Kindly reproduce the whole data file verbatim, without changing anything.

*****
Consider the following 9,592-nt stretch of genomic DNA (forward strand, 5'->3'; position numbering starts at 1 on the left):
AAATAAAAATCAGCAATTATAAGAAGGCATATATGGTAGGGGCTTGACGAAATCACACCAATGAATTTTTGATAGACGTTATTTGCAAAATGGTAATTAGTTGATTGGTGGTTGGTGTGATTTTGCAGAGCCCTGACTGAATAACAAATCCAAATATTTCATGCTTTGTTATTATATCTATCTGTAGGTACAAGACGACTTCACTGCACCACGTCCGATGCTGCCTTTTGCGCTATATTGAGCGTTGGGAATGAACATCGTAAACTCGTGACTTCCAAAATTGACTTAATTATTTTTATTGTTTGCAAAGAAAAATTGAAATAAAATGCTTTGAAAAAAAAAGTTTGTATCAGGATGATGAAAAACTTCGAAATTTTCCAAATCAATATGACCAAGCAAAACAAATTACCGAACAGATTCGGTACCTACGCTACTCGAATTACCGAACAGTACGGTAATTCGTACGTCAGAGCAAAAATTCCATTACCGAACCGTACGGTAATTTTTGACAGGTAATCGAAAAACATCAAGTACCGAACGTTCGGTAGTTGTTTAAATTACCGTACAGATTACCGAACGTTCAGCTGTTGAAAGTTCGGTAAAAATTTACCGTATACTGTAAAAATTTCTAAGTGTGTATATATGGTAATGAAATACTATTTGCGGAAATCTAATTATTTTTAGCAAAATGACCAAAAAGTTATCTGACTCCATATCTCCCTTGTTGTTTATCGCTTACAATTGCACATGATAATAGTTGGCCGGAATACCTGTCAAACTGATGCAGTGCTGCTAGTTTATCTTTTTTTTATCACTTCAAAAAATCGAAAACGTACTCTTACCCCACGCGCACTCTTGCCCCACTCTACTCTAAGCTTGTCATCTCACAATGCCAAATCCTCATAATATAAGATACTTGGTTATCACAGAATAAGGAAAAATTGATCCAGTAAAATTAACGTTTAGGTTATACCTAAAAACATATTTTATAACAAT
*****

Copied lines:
Consider the following 9,592-nt stretch of genomic DNA (forward strand, 5'->3'; position numbering starts at 1 on the left):
AAATAAAAATCAGCAATTATAAGAAGGCATATATGGTAGGGGCTTGACGAAATCACACCAATGAATTTTTGATAGACGTTATTTGCAAAATGGTAATTAGTTGATTGGTGGTTGGTGTGATTTTGCAGAGCCCTGACTGAATAACAAATCCAAATATTTCATGCTTTGTTATTATATCTATCTGTAGGTACAAGACGACTTCACTGCACCACGTCCGATGCTGCCTTTTGCGCTATATTGAGCGTTGGGAATGAACATCGTAAACTCGTGACTTCCAAAATTGACTTAATTATTTTTATTGTTTGCAAAGAAAAATTGAAATAAAATGCTTTGAAAAAAAAAGTTTGTATCAGGATGATGAAAAACTTCGAAATTTTCCAAATCAATATGACCAAGCAAAACAAATTACCGAACAGATTCGGTACCTACGCTACTCGAATTACCGAACAGTACGGTAATTCGTACGTCAGAGCAAAAATTCCATTACCGAACCGTACGGTAATTTTTGACAGGTAATCGAAAAACATCAAGTACCGAACGTTCGGTAGTTGTTTAAATTACCGTACAGATTACCGAACGTTCAGCTGTTGAAAGTTCGGTAAAAATTTACCGTATACTGTAAAAATTTCTAAGTGTGTATATATGGTAATGAAATACTATTTGCGGAAATCTAATTATTTTTAGCAAAATGACCAAAAAGTTATCTGACTCCATATCTCCCTTGTTGTTTATCGCTTACAATTGCACATGATAATAGTTGGCCGGAATACCTGTCAAACTGATGCAGTGCTGCTAGTTTATCTTTTTTTTATCACTTCAAAAAATCGAAAACGTACTCTTACCCCACGCGCACTCTTGCCCCACTCTACTCTAAGCTTGTCATCTCACAATGCCAAATCCTCATAATATAAGATACTTGGTTATCACAGAATAAGGAAAAATTGATCCAGTAAAATTAACGTTTAGGTTATACCTAAAAACATATTTTATAACAAT